Monday, October 22, 2012

My hat is too tight

Thursday, October 18, 2012
My baseball hat is too tight. This is my first thought as I sit down today to write. I have just come home from riding Nikki and will have to leave shortly to pick up my son from school, so there is not enough time for a shower until we come home. As soon as I remove my riding helmet I replace it with a baseball hat so that I will not be seen with "helmet hair". It seemed a bit loose when I first put it on so I snugged it up with the back strap. Now, 15 minutes later my head is pounding and it suddenly occurred to me that my hat was too tight. Now that I have loosened it slightly my headache is retreating....

Beautiful day today but very windy! The horses were happily grazing when I arrived but Suki didn't come up to the front gate the way she has been. I could see Nikki and Chester not too far from the gate, so I was hopeful about getting them in quickly. When I walked through the barn I could see Suki grazing close to the stream. She had not heard me drive into the parking area. "Suki mama!", I called. Suki lifted her head quickly and nickered to me as she started across the field. The easy walk turned into a slow trot then to an extended trot. We met at the fence where she continued to nicker softly as she attempted to lean her head into me. I slipped under the gate and wrapped my arms around her neck. Suki gave a hug back with her majestic head then began to search for the treats she was certain that I was hiding! After wrestling a carrot out of my pocket she seemed satisfied to allow me to leave the pasture.

I expected Nikki to be a bit up, with the wind gusting and everything blowing around us. Like the good baby that she is, she settled into work easily after a brief lunging session. I was trying to sharpen her trot-canter transitions so I worked on the spiraling exercise. My version is to trot a 20 meter circle and spiral down to 12 meters, then leg yield back out to 20m. As soon as I hit that 20 m size again I ask for the canter transition. Once she starts to anticipate the transition I change the spot on the 20m circle where I ask for the canter. When I translate this to the full arena I find the transitions are sharper. Sometimes I like to vary the exercise as follows: after the upward transition to the canter I spiral in to 15m then back out to 20m. At the 20m mark I ask for the trot. Nikki seems to enjoy the exercise and I have found that it has helped concentration and learning to wait for transition aids. Knowing that heavy rain was expected for Friday, I was happy to get in a good session.

Suki was a good baby. She was easy to start and delighted in her work. Our biggest obstacle initially was for 3 year old Suki to figure out what do with all of those LONG legs! Cantering was a challenge as she was tall and seemed unbalanced. I simply got into two-point and let her move along in her big stride. The balance came quickly then, and she began to really excel in her work. With her good mind and lovely gaits Suki was a trainer's dream. At the time I was working with someone who I had worked with for several years on my horse Jenny. Jenny was schooling second level when started training with J, and we all worked quite well together. As Suki displayed her willingness to work and talent to progress, J began to push us. Unfortunately because Suki was young and large she started to develop some muscle soreness which led to resistance. I should have known better, and in fact I did know better. But I told myself to trust this person because of her illustrious career. Lesson learned.....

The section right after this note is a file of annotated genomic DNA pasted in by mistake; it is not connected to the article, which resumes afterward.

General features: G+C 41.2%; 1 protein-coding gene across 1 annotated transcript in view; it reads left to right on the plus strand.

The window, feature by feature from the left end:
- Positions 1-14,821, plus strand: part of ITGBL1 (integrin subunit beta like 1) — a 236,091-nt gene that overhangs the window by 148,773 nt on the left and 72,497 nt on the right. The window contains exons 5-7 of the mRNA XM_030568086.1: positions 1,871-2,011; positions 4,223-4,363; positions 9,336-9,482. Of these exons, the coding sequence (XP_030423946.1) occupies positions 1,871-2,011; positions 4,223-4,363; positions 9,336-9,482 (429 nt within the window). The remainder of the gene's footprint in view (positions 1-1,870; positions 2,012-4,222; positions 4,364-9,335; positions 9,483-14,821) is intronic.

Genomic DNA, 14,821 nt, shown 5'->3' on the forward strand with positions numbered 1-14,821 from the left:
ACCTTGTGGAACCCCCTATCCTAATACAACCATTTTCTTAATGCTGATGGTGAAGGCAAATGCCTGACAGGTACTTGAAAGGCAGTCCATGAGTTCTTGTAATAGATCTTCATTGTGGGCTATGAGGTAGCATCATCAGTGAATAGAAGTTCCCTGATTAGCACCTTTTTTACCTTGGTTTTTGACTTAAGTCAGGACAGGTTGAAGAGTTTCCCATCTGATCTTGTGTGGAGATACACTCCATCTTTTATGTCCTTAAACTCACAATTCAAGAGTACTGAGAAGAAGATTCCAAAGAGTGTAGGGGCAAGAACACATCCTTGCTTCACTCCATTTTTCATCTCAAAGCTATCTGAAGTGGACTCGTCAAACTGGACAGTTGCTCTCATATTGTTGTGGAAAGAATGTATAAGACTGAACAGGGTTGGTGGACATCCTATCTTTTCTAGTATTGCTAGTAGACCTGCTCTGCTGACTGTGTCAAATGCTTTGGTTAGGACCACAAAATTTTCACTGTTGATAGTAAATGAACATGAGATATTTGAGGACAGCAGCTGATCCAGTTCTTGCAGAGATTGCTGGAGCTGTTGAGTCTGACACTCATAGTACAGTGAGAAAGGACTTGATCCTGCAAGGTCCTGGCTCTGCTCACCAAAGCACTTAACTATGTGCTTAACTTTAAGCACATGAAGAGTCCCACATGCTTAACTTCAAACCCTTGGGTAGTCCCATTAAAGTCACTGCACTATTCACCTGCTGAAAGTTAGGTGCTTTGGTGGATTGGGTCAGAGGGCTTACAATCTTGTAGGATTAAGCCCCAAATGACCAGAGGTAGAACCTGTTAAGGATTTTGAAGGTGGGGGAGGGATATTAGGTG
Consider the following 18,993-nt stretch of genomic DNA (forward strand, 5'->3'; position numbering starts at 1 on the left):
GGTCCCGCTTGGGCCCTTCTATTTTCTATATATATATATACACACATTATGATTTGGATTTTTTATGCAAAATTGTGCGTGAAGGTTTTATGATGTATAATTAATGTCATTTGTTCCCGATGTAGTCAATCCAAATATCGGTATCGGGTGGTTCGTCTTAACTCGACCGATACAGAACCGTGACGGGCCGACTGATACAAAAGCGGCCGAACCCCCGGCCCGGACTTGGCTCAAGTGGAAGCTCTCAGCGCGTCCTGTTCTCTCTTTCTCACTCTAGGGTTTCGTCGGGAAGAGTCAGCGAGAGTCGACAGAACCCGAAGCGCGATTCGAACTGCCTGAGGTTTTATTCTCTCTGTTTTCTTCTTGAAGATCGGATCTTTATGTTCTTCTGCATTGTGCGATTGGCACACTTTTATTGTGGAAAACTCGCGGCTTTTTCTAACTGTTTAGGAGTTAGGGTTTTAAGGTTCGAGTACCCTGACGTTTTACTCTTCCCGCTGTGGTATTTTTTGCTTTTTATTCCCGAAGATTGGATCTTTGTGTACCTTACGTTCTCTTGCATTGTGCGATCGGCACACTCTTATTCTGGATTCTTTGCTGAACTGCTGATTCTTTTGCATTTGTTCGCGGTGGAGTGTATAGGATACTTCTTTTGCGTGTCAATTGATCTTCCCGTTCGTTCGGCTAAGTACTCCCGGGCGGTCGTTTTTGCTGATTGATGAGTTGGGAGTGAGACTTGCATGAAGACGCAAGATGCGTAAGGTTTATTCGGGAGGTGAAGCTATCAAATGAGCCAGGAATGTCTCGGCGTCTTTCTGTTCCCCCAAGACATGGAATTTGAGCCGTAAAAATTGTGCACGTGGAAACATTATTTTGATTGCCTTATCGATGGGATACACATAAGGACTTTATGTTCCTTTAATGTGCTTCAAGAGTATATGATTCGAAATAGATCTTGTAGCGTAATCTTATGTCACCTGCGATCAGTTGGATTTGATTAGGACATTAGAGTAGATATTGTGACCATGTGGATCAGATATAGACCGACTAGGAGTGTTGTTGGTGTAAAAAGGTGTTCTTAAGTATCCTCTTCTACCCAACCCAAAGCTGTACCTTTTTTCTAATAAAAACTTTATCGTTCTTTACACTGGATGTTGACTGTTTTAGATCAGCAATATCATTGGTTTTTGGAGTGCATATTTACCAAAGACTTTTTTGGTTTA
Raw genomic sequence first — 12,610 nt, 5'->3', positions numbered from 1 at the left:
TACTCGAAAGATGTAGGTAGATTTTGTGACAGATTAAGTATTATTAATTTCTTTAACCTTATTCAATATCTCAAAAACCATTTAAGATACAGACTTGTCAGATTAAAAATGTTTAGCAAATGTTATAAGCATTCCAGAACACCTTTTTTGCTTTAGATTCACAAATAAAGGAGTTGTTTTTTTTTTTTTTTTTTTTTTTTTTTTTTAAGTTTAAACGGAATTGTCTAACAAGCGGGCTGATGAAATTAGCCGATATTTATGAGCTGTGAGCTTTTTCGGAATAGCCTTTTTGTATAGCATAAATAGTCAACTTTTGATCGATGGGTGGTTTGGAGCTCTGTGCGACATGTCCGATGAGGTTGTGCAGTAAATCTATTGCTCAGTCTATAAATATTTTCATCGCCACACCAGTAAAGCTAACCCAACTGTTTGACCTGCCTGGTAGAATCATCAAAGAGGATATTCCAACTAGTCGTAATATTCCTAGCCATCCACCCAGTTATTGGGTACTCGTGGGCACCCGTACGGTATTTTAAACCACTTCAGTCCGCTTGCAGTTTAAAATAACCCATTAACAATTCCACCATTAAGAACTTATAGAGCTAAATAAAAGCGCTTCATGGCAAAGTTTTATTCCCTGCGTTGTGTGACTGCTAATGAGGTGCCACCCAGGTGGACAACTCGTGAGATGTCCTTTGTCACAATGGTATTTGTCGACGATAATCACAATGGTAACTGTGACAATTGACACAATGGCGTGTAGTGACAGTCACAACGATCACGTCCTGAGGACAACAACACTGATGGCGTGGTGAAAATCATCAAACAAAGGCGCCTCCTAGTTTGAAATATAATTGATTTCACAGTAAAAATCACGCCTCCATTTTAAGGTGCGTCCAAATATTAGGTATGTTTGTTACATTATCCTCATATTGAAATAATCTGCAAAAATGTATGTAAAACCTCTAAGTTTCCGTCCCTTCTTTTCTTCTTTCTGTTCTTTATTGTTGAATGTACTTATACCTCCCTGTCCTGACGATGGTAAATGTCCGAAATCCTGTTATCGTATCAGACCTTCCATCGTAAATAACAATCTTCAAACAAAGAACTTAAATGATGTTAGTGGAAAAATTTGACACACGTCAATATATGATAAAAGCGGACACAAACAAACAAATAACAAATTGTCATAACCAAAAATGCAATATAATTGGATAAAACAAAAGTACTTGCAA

The weekend weather was beautiful following a rainy Friday and severe thunder storms and a tornado warning on Friday night. When I arrived at the barn midday on Saturday the horses were going out after being in for nearly 24 hours. I let Nikki go out and play while I gave Suki a spa treatment. She had a new scrape on her face that was superficial, but bloody. I was able to clean and medicate it but not without a bit of bribery!

It is always iteresting to see Suki through new eyes. Someone was at the barn who had never seen Suki or any of her pictures. The reaction was somewhat a look of horror at Suki's hairless back and scarred ears. I no longer see these things (well, aside from my obsession with the graft!). Suki is still Suki. She is beautiful and talented and brave in spite of her scars and her near death experience. Spending time grooming Suki and caring for her is like a precious activity that I used to take for granted.

After the fire there were dirty saddle pads and supplies that had not yet been taken to the barn. I didn't want to look at them, yet I passed them every day as I walked from my house into the garage. But I have a confession; the first time I saw Suki after the fire I got out of my car and stood in the garage. There in front of me was a pile of dirty horse laundry. Saddle pads with chestnut hair stuck to it. Then it hit me, and it hit hard. Suki could die. I curled up in the pile of saddle pads and hugged one to my chest burying my face in it to smell Suki. And I cried. Then sobbed. The kind of sobbing where you feel like someone is ripping your heart right of your chest and that you will never be whole again. After that I slept on the couch for a couple of hours, put on my brave face and went to pick up Isaiah from preschool.


  1. Bribery is a lovely thing ;) So long as the look of horror evolves into one of interest, it's all good.